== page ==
New UK Culture Secretary Oliver Dowden has said the BBC needs to do more to reflect the country's "genuine diversity of thought and experience".
Mr Dowden, who recently succeeded Nicky Morgan, made the comments in his first speech in the role on Thursday.
He also warned that the broadcaster must "guard its unique selling point of impartiality in all of its output".
And he questioned whether the BBC is "ready to embrace proper reform to ensure its long-term sustainability".
His comments come amid a debate about the future funding of the corporation.
The government is currently consulting on proposals to decriminalise TV licence fee evasion, while negotiations for the next licence fee settlement are due to take place.
Mr Dowden told Thursday's Media and Telecoms 2020 & Beyond conference that audiences should "cherish" the unique contribution made by public service broadcasters.
The 41-year-old compared the BBC to the NHS in terms of its national cultural importance, but pointed out the need for it to change in order to stay relevant.
"If we're honest, some of our biggest institutions missed, or were slow to pick up, key political and social trends in recent years," Mr Dowden said.
"The BBC needs to be closer to, and understand the perspectives of, the whole of the United Kingdom and avoid providing a narrow urban outlook.
'Genuine diversity of thought'
"By this, I don't just mean getting authentic and diverse voices on and off screen - although this is important," he added.
"But also making sure there is genuine diversity of thought and experience."
Mr Dowden pointed out the importance of safeguarding impartiality, citing research that suggested some viewers trust other broadcasters such as Sky and CNN more than the BBC.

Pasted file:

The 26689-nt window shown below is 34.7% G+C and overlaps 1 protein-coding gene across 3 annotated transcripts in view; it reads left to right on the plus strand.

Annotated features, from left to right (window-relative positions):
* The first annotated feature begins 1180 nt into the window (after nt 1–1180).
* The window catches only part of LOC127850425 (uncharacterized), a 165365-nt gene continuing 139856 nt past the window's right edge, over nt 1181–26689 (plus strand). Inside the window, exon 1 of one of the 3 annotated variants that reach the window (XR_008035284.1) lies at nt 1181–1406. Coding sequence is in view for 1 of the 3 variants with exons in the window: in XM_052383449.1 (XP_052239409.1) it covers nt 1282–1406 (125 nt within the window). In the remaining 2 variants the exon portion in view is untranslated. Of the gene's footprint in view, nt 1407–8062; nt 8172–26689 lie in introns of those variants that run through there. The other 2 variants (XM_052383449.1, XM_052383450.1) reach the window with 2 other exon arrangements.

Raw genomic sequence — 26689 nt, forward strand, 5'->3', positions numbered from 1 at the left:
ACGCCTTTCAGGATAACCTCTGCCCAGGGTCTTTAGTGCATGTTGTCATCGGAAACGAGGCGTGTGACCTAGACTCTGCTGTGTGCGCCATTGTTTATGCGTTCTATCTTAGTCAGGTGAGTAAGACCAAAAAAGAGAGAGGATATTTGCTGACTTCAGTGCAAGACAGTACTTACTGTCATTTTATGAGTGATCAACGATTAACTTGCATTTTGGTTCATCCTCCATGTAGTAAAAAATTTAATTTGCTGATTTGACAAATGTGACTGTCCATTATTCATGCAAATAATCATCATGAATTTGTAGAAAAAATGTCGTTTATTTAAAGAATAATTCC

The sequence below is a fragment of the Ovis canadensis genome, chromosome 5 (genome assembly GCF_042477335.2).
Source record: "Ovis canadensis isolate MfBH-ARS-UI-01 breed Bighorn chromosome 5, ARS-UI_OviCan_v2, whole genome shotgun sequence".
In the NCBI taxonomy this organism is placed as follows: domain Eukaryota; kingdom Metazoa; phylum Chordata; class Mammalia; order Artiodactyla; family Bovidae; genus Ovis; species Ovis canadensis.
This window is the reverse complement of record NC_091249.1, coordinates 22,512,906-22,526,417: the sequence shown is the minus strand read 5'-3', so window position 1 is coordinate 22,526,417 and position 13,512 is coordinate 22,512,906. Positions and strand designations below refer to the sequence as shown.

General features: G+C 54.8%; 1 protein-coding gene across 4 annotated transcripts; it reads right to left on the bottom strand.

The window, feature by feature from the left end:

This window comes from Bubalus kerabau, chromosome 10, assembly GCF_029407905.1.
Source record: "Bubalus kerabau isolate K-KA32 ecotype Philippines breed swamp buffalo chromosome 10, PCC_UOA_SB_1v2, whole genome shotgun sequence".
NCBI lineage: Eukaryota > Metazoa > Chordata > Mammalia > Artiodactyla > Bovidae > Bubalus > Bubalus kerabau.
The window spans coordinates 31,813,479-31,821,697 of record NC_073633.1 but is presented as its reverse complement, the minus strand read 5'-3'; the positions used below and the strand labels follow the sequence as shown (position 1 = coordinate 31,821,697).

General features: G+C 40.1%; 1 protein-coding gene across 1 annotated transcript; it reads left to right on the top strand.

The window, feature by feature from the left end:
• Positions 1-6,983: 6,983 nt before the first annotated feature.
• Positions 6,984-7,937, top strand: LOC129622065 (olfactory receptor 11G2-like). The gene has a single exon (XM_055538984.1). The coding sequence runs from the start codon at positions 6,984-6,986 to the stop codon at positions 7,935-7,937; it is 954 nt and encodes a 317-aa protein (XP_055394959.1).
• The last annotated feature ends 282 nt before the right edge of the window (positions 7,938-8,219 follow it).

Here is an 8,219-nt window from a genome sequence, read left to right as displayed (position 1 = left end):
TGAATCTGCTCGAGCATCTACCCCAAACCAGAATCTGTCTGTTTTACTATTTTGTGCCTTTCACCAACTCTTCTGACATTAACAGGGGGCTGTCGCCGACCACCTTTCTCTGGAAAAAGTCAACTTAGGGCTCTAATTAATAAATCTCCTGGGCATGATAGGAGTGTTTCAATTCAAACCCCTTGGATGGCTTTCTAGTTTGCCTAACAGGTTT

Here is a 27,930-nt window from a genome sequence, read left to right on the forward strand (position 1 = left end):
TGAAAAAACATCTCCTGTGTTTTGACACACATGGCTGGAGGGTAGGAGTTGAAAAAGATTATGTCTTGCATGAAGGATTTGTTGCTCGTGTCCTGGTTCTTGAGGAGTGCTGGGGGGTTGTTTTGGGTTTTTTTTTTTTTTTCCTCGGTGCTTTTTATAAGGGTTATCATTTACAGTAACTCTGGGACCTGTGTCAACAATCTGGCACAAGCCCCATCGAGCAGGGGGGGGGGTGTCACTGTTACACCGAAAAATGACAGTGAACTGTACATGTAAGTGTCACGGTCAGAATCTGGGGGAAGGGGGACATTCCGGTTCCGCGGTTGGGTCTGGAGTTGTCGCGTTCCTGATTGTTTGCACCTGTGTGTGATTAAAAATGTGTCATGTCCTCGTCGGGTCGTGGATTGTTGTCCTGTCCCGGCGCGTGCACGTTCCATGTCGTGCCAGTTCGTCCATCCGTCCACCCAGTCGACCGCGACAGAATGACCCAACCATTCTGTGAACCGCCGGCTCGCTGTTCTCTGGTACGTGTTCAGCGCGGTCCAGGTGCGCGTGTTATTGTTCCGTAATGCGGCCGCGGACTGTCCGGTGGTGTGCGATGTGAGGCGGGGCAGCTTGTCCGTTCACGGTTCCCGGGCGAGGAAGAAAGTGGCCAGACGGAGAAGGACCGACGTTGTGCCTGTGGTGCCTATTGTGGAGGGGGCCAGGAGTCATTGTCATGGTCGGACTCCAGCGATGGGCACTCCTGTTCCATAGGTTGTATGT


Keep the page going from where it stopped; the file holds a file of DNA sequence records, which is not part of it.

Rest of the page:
"Ultimately, if people don't perceive impartiality, then they won't believe what they see and read and they'll feel it is not relevant to them.
"In an age of fake news and self reinforcing algorithms, the need for genuine impartiality is greater than ever."
While saying it needs to re-find its place in the age of streaming and subscription sites like YouTube and Netflix, he will conclude that "the BBC is an institution to be cherished".
"We would be crazy to throw it away but it must reflect all of our nation, and all perspectives."
BBC News announced in January it will cut around 450 jobs in line with its £80m savings target by 2022.
Speaking at a Q&A on Thursday, director general Tony Hall said the BBC had "constantly reformed itself" - from radio to television, 24-hour news and online, as well as iPlayer and BBC Sounds - and that reform would be "continuous".
He said: "Constant reform is what the BBC is about."
The BBC is still "the most trusted news source", he said.
But he added: "We should always listen to what people say to us about our impartiality and we should be open to people criticising what we do.
"There is more of a need for the BBC today than at any point in our history... It's the best antidote to fake news."